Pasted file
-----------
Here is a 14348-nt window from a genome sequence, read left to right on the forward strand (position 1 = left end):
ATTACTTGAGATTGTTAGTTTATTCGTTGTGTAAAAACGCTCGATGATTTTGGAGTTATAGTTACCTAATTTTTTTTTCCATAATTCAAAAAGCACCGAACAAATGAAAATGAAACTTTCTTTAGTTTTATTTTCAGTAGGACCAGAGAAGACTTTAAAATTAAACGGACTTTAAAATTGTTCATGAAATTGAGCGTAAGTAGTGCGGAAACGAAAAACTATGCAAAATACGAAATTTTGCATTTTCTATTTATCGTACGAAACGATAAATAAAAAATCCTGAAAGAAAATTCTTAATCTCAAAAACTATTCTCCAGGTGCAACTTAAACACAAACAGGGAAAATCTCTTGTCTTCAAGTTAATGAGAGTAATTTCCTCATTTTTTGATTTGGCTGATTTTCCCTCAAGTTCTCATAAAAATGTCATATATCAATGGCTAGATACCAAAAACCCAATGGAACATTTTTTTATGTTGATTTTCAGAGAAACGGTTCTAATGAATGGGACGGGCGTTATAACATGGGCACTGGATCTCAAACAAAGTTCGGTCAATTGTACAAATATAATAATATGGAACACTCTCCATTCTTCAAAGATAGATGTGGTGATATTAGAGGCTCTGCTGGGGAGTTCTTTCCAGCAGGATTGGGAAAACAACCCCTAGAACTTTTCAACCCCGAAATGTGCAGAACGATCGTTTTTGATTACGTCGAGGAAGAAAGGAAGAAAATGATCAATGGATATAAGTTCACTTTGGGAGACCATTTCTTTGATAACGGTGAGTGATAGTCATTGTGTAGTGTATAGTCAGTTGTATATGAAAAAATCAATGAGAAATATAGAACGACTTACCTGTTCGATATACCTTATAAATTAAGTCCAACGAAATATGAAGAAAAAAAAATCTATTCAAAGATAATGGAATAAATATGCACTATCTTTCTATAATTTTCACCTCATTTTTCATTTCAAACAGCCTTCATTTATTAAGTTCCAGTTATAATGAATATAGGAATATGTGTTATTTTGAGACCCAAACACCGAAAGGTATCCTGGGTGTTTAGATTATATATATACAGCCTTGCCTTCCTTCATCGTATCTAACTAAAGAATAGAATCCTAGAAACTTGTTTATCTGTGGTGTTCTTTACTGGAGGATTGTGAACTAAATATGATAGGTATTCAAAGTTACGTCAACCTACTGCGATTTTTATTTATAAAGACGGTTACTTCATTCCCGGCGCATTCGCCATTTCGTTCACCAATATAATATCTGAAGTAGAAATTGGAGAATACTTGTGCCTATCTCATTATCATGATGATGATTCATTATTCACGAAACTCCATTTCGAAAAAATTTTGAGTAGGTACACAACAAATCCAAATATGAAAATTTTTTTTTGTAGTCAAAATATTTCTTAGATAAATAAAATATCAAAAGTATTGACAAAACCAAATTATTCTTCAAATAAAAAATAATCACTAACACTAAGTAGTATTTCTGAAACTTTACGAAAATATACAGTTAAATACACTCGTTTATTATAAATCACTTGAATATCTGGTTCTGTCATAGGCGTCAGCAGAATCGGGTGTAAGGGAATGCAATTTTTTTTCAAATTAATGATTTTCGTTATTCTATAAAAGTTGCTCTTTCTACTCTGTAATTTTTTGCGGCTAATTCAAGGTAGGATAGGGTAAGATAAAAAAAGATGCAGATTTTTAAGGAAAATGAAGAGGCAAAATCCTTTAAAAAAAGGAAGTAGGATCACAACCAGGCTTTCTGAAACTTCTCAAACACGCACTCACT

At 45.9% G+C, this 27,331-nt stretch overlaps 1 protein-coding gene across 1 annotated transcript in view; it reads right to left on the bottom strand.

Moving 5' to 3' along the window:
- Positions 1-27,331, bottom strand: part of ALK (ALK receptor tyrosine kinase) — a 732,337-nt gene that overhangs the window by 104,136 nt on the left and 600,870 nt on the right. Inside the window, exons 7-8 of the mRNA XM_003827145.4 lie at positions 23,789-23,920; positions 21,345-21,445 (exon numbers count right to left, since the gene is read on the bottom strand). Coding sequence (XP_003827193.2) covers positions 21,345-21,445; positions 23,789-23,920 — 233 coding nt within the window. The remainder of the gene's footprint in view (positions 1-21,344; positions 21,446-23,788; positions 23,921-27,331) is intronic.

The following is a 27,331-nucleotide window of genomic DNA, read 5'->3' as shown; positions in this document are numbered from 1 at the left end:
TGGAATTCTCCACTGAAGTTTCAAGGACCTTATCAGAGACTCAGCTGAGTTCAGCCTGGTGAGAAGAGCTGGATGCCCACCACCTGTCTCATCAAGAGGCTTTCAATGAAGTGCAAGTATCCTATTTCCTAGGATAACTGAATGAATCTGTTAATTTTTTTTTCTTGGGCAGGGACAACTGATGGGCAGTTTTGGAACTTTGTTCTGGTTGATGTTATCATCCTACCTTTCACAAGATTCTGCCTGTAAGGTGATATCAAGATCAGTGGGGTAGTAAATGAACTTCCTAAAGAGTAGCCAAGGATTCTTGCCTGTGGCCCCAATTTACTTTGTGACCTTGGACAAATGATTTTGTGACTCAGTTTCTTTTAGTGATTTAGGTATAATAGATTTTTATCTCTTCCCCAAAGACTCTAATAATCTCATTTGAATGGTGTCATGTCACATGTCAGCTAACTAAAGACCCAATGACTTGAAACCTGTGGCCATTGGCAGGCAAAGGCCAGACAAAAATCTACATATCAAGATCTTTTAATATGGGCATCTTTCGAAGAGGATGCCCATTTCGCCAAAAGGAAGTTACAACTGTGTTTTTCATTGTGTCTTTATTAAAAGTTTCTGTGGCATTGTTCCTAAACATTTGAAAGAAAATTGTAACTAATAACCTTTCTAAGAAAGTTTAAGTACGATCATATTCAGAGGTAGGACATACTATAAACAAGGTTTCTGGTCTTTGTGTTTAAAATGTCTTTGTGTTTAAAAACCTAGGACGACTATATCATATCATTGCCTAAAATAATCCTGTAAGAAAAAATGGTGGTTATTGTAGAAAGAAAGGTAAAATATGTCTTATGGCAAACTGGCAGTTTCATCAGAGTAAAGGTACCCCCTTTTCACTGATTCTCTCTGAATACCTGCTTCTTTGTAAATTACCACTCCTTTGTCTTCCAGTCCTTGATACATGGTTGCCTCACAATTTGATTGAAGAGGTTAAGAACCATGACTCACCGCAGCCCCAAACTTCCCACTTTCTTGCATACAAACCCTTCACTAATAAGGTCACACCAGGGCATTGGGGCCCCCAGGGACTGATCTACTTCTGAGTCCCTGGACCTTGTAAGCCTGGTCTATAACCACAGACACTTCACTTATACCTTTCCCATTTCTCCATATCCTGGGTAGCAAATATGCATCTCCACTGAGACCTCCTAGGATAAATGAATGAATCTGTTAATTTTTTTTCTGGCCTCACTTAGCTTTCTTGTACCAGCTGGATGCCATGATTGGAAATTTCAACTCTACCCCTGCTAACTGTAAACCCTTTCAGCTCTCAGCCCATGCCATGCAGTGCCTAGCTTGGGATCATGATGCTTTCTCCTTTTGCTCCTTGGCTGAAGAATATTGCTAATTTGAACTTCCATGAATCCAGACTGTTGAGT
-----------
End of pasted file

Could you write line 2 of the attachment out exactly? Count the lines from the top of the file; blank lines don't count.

ATTACTTGAGATTGTTAGTTTATTCGTTGTGTAAAAACGCTCGATGATTTTGGAGTTATAGTTACCTAATTTTTTTTTCCATAATTCAAAAAGCACCGAACAAATGAAAATGAAACTTTCTTTAGTTTTATTTTCAGTAGGACCAGAGAAGACTTTAAAATTAAACGGACTTTAAAATTGTTCATGAAATTGAGCGTAAGTAGTGCGGAAACGAAAAACTATGCAAAATACGAAATTTTGCATTTTCTATTTATCGTACGAAACGATAAATAAAAAATCCTGAAAGAAAATTCTTAATCTCAAAAACTATTCTCCAGGTGCAACTTAAACACAAACAGGGAAAATCTCTTGTCTTCAAGTTAATGAGAGTAATTTCCTCATTTTTTGATTTGGCTGATTTTCCCTCAAGTTCTCATAAAAATGTCATATATCAATGGCTAGATACCAAAAACCCAATGGAACATTTTTTTATGTTGATTTTCAGAGAAACGGTTCTAATGAATGGGACGGGCGTTATAACATGGGCACTGGATCTCAAACAAAGTTCGGTCAATTGTACAAATATAATAATATGGAACACTCTCCATTCTTCAAAGATAGATGTGGTGATATTAGAGGCTCTGCTGGGGAGTTCTTTCCAGCAGGATTGGGAAAACAACCCCTAGAACTTTTCAACCCCGAAATGTGCAGAACGATCGTTTTTGATTACGTCGAGGAAGAAAGGAAGAAAATGATCAATGGATATAAGTTCACTTTGGGAGACCATTTCTTTGATAACGGTGAGTGATAGTCATTGTGTAGTGTATAGTCAGTTGTATATGAAAAAATCAATGAGAAATATAGAACGACTTACCTGTTCGATATACCTTATAAATTAAGTCCAACGAAATATGAAGAAAAAAAAATCTATTCAAAGATAATGGAATAAATATGCACTATCTTTCTATAATTTTCACCTCATTTTTCATTTCAAACAGCCTTCATTTATTAAGTTCCAGTTATAATGAATATAGGAATATGTGTTATTTTGAGACCCAAACACCGAAAGGTATCCTGGGTGTTTAGATTATATATATACAGCCTTGCCTTCCTTCATCGTATCTAACTAAAGAATAGAATCCTAGAAACTTGTTTATCTGTGGTGTTCTTTACTGGAGGATTGTGAACTAAATATGATAGGTATTCAAAGTTACGTCAACCTACTGCGATTTTTATTTATAAAGACGGTTACTTCATTCCCGGCGCATTCGCCATTTCGTTCACCAATATAATATCTGAAGTAGAAATTGGAGAATACTTGTGCCTATCTCATTATCATGATGATGATTCATTATTCACGAAACTCCATTTCGAAAAAATTTTGAGTAGGTACACAACAAATCCAAATATGAAAATTTTTTTTTGTAGTCAAAATATTTCTTAGATAAATAAAATATCAAAAGTATTGACAAAACCAAATTATTCTTCAAATAAAAAATAATCACTAACACTAAGTAGTATTTCTGAAACTTTACGAAAATATACAGTTAAATACACTCGTTTATTATAAATCACTTGAATATCTGGTTCTGTCATAGGCGTCAGCAGAATCGGGTGTAAGGGAATGCAATTTTTTTTCAAATTAATGATTTTCGTTATTCTATAAAAGTTGCTCTTTCTACTCTGTAATTTTTTGCGGCTAATTCAAGGTAGGATAGGGTAAGATAAAAAAAGATGCAGATTTTTAAGGAAAATGAAGAGGCAAAATCCTTTAAAAAAAGGAAGTAGGATCACAACCAGGCTTTCTGAAACTTCTCAAACACGCACTCACT